• Traffics a child and causes the child to engage in continuous sexual abuse, indecency, sexual assault, prostitution, promotion of prostitution, compelling prostitution, sexual performance, harmful employment, or possession or promotion of child pornography; or
  • Receives a benefit from participating in a venture that involves any of the above.

Article 3 of Senate Bill 20 also creates civil liability for damages arising from compelled prostitution when a defendant (1) compels prostitution of the victim, (2) knowingly or intentionally engages in promotion of prostitution, on or off line, that results in compelled prostitution of the victim, or (3) purchases an advertisement that the defendant knows or reasonably should know constitutes promotion of prostitution, and which results in compelled prostitution of the victim.

Other portions of the law will require the state to collect data on trafficking cases, implement a “media awareness campaign,” and develop recommendations to decrease demand. Significantly, the law also requires an examination of the presumed connections between trafficking and sexually-oriented businesses.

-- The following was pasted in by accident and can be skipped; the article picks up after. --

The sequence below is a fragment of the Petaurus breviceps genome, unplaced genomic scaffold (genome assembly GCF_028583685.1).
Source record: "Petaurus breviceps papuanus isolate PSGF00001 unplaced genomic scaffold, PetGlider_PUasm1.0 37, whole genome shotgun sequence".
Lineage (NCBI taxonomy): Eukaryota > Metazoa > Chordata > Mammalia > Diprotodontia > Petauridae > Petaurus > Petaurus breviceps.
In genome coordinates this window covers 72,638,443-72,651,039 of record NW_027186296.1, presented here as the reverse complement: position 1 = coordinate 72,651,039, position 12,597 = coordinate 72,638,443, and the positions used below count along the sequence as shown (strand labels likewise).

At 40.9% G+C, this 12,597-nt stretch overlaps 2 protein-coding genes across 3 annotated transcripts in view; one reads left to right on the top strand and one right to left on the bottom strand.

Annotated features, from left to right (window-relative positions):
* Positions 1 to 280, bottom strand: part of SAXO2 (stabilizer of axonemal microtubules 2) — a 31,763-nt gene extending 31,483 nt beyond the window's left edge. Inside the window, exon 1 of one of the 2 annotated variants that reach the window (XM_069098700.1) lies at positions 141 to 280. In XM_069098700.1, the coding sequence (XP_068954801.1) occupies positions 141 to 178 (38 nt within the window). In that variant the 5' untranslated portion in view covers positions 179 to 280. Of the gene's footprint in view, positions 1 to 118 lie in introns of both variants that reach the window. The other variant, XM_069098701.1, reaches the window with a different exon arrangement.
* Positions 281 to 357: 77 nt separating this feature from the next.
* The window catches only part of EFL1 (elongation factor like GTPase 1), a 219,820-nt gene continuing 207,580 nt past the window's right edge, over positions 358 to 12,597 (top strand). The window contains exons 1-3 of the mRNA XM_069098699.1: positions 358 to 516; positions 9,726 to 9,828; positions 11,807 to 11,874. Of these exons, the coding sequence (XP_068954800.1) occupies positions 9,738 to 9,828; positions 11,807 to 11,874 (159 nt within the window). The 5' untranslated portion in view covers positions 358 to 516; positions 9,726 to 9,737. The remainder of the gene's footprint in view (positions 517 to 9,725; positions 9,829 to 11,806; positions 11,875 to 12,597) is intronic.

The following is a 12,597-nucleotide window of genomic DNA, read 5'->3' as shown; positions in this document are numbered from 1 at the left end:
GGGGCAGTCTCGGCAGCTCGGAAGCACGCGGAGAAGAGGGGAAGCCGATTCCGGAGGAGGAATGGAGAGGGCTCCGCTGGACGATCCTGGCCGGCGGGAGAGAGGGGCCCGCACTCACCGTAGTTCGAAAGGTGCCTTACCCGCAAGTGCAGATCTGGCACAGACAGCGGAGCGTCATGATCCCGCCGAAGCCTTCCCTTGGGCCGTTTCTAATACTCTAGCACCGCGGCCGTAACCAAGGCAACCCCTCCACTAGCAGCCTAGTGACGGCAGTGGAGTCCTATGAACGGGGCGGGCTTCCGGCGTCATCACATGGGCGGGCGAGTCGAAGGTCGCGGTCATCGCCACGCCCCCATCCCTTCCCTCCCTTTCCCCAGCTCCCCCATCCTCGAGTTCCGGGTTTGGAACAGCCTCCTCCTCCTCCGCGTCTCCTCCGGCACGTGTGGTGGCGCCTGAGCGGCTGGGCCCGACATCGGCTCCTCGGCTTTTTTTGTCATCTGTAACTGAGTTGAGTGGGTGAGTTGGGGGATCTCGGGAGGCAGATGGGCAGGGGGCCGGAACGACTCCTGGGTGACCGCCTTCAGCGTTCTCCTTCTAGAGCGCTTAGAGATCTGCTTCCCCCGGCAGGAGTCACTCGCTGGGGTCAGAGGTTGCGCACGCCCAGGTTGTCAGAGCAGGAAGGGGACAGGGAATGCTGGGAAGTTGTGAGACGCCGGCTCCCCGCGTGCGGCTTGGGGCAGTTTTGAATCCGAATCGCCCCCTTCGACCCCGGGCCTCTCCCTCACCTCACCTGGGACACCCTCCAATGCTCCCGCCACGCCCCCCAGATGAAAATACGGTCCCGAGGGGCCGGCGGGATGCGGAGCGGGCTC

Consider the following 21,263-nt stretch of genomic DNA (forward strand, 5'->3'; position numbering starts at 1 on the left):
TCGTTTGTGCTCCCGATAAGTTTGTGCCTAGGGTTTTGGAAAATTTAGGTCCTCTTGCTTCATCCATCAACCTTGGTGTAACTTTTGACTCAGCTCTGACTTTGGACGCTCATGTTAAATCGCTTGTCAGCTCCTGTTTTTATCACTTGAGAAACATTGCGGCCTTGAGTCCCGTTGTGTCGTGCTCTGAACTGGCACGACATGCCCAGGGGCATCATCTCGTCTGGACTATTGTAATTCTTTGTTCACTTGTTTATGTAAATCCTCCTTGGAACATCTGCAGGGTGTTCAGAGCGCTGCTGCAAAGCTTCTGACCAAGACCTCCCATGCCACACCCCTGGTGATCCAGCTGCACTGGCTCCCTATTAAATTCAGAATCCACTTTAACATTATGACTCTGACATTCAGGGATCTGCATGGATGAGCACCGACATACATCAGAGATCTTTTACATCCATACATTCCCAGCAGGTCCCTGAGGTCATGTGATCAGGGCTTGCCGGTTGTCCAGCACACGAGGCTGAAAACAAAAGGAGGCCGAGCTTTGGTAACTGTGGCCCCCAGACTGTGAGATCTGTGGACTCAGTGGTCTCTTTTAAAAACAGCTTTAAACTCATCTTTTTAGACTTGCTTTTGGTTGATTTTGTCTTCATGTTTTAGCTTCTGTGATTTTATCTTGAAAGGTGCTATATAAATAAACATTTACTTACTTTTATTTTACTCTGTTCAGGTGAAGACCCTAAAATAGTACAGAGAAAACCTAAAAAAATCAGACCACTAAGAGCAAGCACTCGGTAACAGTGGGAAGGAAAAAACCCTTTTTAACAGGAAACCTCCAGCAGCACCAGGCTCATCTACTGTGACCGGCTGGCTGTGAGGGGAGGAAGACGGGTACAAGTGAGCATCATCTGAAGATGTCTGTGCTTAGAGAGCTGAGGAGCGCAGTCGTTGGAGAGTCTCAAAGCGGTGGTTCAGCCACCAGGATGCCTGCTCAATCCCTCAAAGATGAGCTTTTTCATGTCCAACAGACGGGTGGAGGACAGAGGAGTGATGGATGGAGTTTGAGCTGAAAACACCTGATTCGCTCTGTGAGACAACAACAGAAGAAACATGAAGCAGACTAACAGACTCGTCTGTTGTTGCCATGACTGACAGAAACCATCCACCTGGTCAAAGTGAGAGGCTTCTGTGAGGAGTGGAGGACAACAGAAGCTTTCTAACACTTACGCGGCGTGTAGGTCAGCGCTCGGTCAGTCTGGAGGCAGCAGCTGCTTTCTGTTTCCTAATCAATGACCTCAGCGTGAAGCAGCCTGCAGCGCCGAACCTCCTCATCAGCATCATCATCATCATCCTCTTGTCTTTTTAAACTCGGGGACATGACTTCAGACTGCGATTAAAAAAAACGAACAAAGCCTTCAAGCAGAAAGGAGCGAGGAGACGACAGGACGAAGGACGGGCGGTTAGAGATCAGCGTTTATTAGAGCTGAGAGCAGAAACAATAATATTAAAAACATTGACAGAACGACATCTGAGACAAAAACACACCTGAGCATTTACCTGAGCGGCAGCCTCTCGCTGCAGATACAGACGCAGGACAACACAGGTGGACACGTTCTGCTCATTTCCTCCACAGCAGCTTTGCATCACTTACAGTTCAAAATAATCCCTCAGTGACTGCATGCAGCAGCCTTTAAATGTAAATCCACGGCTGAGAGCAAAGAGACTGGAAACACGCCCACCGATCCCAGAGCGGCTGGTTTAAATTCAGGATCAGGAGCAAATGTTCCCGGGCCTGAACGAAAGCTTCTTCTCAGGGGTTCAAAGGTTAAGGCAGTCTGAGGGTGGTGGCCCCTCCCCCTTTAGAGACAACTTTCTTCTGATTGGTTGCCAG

States like Texas have been anxious to pass laws like this; holding online intermediaries responsible for illegal activities of their users. However, until the passage of FOSTA, they faced an insurmountable hurdle in the form of Section 230 to the Communications Decency Act. FOSTA removed that hurdle, and effectively invited states to adopt legislation like the Texas bill. Now, the states need not wait for the Department of Justice to pursue websites that are believed to promote or facilitate consensual sex work. The floodgates of liability have been opened in Texas, and there is no longer any gatekeeper. Any state prosecutor looking to leverage the sex trafficking panic can use a law like the one passed by Texas to target online platforms. This will predictably result in a chilling effect on speech and continued censorship of erotic media, as platforms react by exterminating any content that may be considered risky.

While Texas may be the first state to enact its own version of FOSTA, it is unlikely that it will be the last to do so. Publishers and consumers of adult-oriented media will pay a price as online access becomes more burdensome. The real price will be paid by sex workers who will face increased hostility and violence now that their harm reduction tools have been criminalized. Other states considering these “mini-FOSTA” laws are encouraged to look carefully at the devastation caused by the federal version before making the same mistake.

This post was co-authored by Lawrence G. Walters, Esq., and Bobby Desmond, Esq., of Walters Law Group. Nothing in this post is intended as legal advice.

03
Jun
19

A Year with FOSTA